Private vs. Public Provision

This should come as no surprise. Many companies understand that they will gain from providing this type of benefit to their workers as it leads to more satisfied employees, lower turnover rates, and higher productivity. When businesses can afford to offer paid family leave, they increasingly do it. And when they feel optimistic about their bottom line—as they did after the tax reform of 2017—they increase the benefit they already provide.

Now even if the private sector didn’t provide any paid leave, it would still be a bad idea to use Social Security to finance it. My colleagues Charles Blahous and Jason Fichtner and I just wrote a detailed paper on this exact topic. We lay out several reasons not to use the program, but also explain why the probability is low that the plan would be budget neutral in the long run.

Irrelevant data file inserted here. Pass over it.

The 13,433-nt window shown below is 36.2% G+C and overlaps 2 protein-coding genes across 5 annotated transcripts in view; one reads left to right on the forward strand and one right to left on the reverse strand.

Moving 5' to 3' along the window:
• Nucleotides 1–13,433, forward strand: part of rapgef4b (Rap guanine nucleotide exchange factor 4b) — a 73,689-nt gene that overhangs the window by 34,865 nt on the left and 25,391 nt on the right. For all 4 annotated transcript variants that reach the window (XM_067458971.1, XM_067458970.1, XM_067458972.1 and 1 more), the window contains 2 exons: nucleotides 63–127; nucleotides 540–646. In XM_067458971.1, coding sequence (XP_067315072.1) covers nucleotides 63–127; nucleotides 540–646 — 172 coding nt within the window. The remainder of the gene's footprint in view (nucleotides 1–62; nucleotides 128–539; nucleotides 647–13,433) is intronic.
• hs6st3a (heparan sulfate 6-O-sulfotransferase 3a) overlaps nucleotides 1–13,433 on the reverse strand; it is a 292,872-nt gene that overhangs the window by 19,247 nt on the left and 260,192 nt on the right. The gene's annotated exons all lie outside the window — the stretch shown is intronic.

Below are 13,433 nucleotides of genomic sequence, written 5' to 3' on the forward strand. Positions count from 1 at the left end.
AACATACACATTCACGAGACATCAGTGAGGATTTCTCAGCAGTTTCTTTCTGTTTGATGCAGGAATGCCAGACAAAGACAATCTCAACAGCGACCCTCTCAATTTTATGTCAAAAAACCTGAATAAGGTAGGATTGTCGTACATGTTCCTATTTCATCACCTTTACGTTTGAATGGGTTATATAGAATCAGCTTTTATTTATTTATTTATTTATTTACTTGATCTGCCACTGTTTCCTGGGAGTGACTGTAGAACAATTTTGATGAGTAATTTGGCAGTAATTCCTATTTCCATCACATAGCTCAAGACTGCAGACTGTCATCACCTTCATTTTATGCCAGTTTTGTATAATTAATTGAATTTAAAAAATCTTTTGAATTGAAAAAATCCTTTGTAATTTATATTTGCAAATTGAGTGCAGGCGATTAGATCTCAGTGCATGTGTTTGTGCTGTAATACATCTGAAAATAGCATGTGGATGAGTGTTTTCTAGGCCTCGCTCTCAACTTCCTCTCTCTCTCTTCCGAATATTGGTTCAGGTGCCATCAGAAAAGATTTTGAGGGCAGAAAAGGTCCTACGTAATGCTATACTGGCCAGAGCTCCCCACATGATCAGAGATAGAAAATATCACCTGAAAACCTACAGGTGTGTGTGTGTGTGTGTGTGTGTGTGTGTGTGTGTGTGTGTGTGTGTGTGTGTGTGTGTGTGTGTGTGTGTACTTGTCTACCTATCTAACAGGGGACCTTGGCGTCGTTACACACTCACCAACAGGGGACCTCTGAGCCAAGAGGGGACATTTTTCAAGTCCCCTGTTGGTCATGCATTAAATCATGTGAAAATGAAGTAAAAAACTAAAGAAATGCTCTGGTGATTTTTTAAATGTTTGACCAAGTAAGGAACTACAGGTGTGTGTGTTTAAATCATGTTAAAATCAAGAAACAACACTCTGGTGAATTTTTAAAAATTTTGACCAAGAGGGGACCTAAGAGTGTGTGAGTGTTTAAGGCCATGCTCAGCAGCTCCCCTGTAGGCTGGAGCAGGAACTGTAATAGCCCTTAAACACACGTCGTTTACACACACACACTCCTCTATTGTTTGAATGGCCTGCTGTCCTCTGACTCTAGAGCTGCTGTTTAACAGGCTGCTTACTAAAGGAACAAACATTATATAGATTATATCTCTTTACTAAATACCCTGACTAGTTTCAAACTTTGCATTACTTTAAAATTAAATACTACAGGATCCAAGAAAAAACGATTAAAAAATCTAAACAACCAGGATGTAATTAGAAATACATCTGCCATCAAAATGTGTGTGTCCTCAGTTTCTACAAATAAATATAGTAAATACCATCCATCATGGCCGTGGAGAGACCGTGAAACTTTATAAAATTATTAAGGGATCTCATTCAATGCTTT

See, on paper, the plan expands the scope but not the size of government, because the benefits used today are “repaid” tomorrow through deferred retirement. However, rarely do the finances of such programs conform to their designers’ original intentions.

Mission Creep

Over time we should not be surprised if eligibility is expanded (as it has been with other entitlement programs) to include, say, paid leave to care for aging parents or a spouse, or even to pay for college or the loss of a job. The duration of the benefit might also go up. Next, advocates for parents who have used the benefits will demand that it be paid for with general government revenue rather than through delayed retirement.

Given our past experience with entitlements, it requires a leap of faith to believe the plan will remain budget-neutral. It’s more likely to be transformed into an entirely new spending obligation, with all of the costs and market distortions that such entitlements create.

Insolvency on the Way

Then there’s the minor detail of the insolvency of Social Security, which will become impossible to avoid when the trust-funds’ IOUs are gone. Without the paid-leave program grafted onto it, that insolvency will happen by 2034. At that point, benefits will have to be cut by 21 percent.